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Development. 2002 Jun;129(11):2733-47.

Transcription factor AP-2gamma is essential in the extra-embryonic lineages for early postimplantation development.

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Department of Molecular, Cellular and Developmental Biology, Yale University, 266 Whitney Avenue, New Haven, CT 06511, USA.

Erratum in

  • Development 2002 Jul;129(13):3280.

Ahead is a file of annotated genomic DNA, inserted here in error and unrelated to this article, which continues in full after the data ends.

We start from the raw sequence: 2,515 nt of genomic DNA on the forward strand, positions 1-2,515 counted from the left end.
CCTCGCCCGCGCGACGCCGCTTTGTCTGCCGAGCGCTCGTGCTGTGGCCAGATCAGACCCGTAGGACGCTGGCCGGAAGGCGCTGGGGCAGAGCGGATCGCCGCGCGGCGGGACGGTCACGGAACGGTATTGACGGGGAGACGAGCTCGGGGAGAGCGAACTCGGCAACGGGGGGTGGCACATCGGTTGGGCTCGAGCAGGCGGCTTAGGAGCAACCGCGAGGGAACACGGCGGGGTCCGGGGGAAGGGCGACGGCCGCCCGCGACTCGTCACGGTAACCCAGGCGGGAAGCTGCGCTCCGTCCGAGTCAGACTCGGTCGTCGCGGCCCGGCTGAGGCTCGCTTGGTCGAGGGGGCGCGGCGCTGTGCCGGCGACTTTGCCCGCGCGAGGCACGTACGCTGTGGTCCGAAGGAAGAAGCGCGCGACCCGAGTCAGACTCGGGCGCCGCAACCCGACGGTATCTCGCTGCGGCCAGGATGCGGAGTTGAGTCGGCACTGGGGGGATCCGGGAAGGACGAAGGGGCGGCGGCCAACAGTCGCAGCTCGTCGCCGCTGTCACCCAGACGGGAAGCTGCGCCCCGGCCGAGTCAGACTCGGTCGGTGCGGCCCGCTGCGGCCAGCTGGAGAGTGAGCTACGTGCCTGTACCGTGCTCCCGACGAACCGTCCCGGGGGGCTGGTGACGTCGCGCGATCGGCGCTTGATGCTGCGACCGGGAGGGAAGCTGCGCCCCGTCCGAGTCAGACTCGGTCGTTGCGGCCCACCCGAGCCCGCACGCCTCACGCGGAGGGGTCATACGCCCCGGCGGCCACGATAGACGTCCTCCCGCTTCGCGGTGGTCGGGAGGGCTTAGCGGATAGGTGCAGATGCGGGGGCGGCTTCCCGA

The members of the AP-2 family of transcription factors play important roles during mammalian development and morphogenesis. AP-2gamma (Tcfap2c - Mouse Genome Informatics) is a retinoic acid-responsive gene implicated in placental development and the progression of human breast cancer. We show that AP-2gamma is present in all cells of preimplantation embryos and becomes restricted to the extra-embryonic lineages at the time of implantation. To study further the biological function of AP-2gamma, we have generated Tcfap2c-deficient mice by gene disruption. The majority of Tcfap2c(-/-) mice failed to survive beyond 8.5 days post coitum (d.p.c.). At 7.5 d.p.c., Tcfap2c(-/-) mutants were typically arrested or retarded in their embryonic development in comparison to controls. Morphological and molecular analyses of mutants revealed that gastrulation could be initiated and that anterior-posterior patterning of the epiblast remained intact. However, the Tcfap2c mutants failed to establish a normal maternal-embryonic interface, and the extra-embryonic tissues were malformed. Moreover, the trophoblast-specific expression of eomesodermin and Cdx2, two genes implicated in FGF-responsive trophoblast stem cell maintenance, was significantly reduced. Chimera studies demonstrated that AP-2gamma plays no major autonomous role in the development of the embryo proper. By contrast, the presence of AP-2gamma in the extra-embryonic membranes is required for normal development of this compartment and also for survival of the mouse embryo.

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